Terry Dresbach

Outlander Costume Designer

Reply To: Second Half Discussion


It seems to me that there is a problem between Ron Moore and both the character Jamie and the real life actor Sam who plays him. On the character: Ron seems to have intentionally set out to diminish Jamie as well as the bond between Claire and Jamie culminating in the well executed rape and torture at Wentworth that almost destroys Jamie but also has him responding not just physically (which happens in rape) but sexually. (I know, I know, he thought he was Claire, if you buy that.) You can see what Ron is doing with the two characters, making them a, if not the, central relationship for narrative purposes instead of Jamie and Claire.

On the other side, Ron is enamored it appears of both the characters Frank and Black Jack and the actor Tobias Menzies. Ron has said he wants to expand the Black Jack role, just because Tobias is so good. Ron thinks, he says, Frank is a great character and wants to expand it, too. Now Ron is giving interviews about the characters taking on lives of their own, especially in the context of Frank especially because he wants to use Tobias more. Of course things change in television adaptations, but not usually in the first season and not usually making such sharp angled turns. When a relationship is the core of a story, usually that is fully and solidly established, before branching out. Claire and Jamie are the core of the story in the books, but not apparently to Ron.

In True Blood things changed as they did in the books, but the show succeeded first thing in establishing the centrality of Sookie’s relationship with Bill. It didn’t muddy the waters almost immediately. And regardless of her later relationship with Eric and with others down the line, we at least knew where things began and why.

In Outlander, Ron cemented the centrality of Claire’s relationship with Frank, at the expense of viewers getting to understand the power of the relationship between Claire and Jamie. There are a lot of people out there still mystified as to why Claire chose to stay in the 18th century: the foundation for that decision was unclear. In To Ransom she finally says to Jamie that she believes the very reason she was sent back in time was to be with Jamie. But, the audience is told it and not shown it. The joyful parts of their falling in love are brief, we do not see the strength of the bond that keeps her from returning to her own time. The book characters (forgive me) actually have conversations, banter, and are equals. It’s fun. But we only are allowed in the television show a glimpse of that after lots of screen time establishing the primacy of the Claire-Frank relationship. We see Jamie literally sacrificing his body as promised to save Claire, and Claire going crazy trying to save him, but why? what is it they see in one another?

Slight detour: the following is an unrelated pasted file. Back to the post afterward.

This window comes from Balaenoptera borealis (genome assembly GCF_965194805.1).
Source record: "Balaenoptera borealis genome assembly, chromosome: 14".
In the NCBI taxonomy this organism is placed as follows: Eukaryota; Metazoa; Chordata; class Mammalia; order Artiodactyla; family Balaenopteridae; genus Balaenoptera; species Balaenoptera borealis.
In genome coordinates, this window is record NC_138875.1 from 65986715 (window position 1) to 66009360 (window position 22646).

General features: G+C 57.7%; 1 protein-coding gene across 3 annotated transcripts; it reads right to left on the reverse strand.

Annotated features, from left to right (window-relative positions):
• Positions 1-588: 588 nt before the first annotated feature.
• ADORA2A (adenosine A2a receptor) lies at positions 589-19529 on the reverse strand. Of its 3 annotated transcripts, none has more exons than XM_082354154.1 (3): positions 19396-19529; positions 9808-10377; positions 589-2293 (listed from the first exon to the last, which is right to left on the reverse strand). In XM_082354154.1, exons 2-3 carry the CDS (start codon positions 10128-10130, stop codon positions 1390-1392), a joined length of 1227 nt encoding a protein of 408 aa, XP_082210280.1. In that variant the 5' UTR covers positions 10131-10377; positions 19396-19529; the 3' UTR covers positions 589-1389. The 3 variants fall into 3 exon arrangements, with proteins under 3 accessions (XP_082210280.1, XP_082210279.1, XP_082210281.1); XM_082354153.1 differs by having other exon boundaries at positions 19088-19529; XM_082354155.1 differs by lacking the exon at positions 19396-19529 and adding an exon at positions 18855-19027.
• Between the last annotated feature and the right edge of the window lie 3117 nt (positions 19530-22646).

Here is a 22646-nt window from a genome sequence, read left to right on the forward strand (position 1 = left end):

On Sam: It has become noticeable to fans of the show and even academic researchers that Ron has a problem with Sam. What that problem is, no one knows. But it is objectively manifesting itself in public. Over and over Ron gives interviews wherein he praises Cait and Tobias and says NOT ONE WORD about Sam or maybe mentions his character if he is forced to. Even in interviews about Wentworth and To Ransome a Man’s Soul he has little if anything to say about Sam, the actor. It is clear that he has a bias, but what is it? Does he find Sam uninteresting as an actor? Then why did he cast him? Is it that he just cannot abide the character Jamie, who he eye roll, finger quote, calls the King of Men? Has he had to mentally un-man Sam as well as Jamie to create his own Outlander world?

  • This reply was modified 6 years, 11 months ago by jackie.